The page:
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Marketing & Communications
Location: Brownell Hall, 1st floor
If you can’t find what you are looking for, please contact us.
Marketing & Communications
Location: Brownell Hall, 1st floor
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If media calls, we want to respond quickly with the best person. Media is often working on deadline so it is important to get them in touch with the correct person as soon as possible. We want to ensure that we are precise, accurate, and timely in our response.
No Relationship with Person on the Phone or Email
Relationship with Person on the Phone or Email
If Media Calls After Hours, Weekends, or Holidays
A news media policy is essential for maximizing or controlling all media opportunities. The benefits of having a news media policy in place include:
All media calls are to be treated as important calls. We want to respond quickly with the appropriate person. Media is often working on deadline so it is important to get them in touch with the correct person as soon as possible. We want to ensure that we are precise, accurate, and timely in our response.
When faculty and staff members are asked to comment or provide information on an institutional question, issue that relates to the entire institution, or former employees, the reporter should be referred to the Office of Marketing Communication (OMC). An appropriate response to the media would be, “I’m sorry I don’t have the full information regarding that issue. I will give your request to our communications director who will respond to you as soon as she is available.” Please obtain the reporter’s name, phone number, topic of story and deadline and pass along to the OMC asap.
Area of Expertise Inquiries
When a member of the news media contacts a faculty or staff member, you must only comment on a topic that is within your area of expertise (e.g., your academic research or area of academic specialization), the employee may answer questions immediately, if so desired.
However, if the faculty or staff member prefers to give some thought to the questions before answering, or if you have questions about the interview and how to respond, the OMC recommends the you take the reporter’s telephone number, inquire about the reporter’s deadline, and return the call later.
A member of the communications staff will be glad to share information about the reporter, the angle the story is likely to take, other stories the reporter may be researching or writing at the time, and any other background information that may be helpful in advance of the interview. While media representatives often work under deadlines, they sometimes can email questions in advance, and a few may be willing to read direct quotes back to a source.
While it is optional for a faculty or staff member to contact the OMC prior to talking with a reporter about the employee’s area of expertise, it is very important that the Office of Marketing Communications be notified immediately after the faculty or staff member has spoken with a reporter.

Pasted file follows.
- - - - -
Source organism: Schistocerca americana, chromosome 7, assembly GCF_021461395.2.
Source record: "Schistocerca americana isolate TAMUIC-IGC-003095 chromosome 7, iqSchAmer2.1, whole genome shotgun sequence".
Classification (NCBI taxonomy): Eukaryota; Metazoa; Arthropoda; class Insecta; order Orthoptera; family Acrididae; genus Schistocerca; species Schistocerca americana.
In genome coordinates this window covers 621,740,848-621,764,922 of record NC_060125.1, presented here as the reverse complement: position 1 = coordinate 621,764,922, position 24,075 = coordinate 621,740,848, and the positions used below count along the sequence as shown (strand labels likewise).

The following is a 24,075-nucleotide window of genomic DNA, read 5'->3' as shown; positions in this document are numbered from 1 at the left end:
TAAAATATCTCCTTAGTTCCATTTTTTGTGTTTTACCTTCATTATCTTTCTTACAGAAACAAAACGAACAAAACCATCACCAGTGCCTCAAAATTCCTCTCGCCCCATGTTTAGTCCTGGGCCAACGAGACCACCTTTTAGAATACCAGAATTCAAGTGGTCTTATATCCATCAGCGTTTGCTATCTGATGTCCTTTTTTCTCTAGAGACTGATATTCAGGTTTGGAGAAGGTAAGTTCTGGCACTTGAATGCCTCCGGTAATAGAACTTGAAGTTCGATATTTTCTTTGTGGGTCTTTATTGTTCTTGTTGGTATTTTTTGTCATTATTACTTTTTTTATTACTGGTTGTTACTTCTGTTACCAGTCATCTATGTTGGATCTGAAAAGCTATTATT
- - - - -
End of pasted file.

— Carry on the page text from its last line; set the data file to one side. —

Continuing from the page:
Communications members monitor and track the progress of all Northland-related stories. Knowing to whom a reporter has talked will assist in this process.
Crisis or Emergency Issues
During a crisis or major emergency (i.e. flooding), the procedure for handling the media is highlighted in Northland’s Emergency Response Plan. The plan designates the Crisis Communication Team as the main point of contact for the media. The executive director of marketing communications is assisted by the director of marketing as well as the police and fire public information officers who prepare and disseminate emergency public information.
Sensitive or Controversial Issues
All television, radio, newspaper, or other media inquiries regarding sensitive or controversial issues such as pending litigation, personnel-related information, or student-related information should always be referred immediately to the Office of Marketing Communications. The OMC will contact the Office of the President or the Office of Human Resources to coordinate a response.
Northland Initiated Information
Most proactive media contact is initiated through the OMC. This includes issuing press releases and event advisories. Departments seeking publicity for events or activities must contact the Office of Marketing Communications as soon as possible to ensure the best media coverage of their activities. Departments should not initiate news media contacts.
Personal Points of View
It is recognized that all employees have the right to their personal points of view regarding any issue. However, personal points of view may conflict with Northland’s official policy. Therefore, Northland employees who write letters to the editor of any newspaper may not use official Northland stationary. If an employee chooses to identify himself or herself as a Northland employee in any personal letter or email to the editor, he or she must include language which states the views set forth in the letter do not represent the views of Northland College, but rather, are the employee’s personally held opinions. Similar disclaimers must be given if an employee addresses a public meeting, participates in a radio talk show, or is interviewed for a radio or television program unless the employee has approval to be officially representing Northland. Employees who are representing Northland in any of the above formats must identify themselves as an official spokesperson for the College and have the approval to represent Northland through the OMC.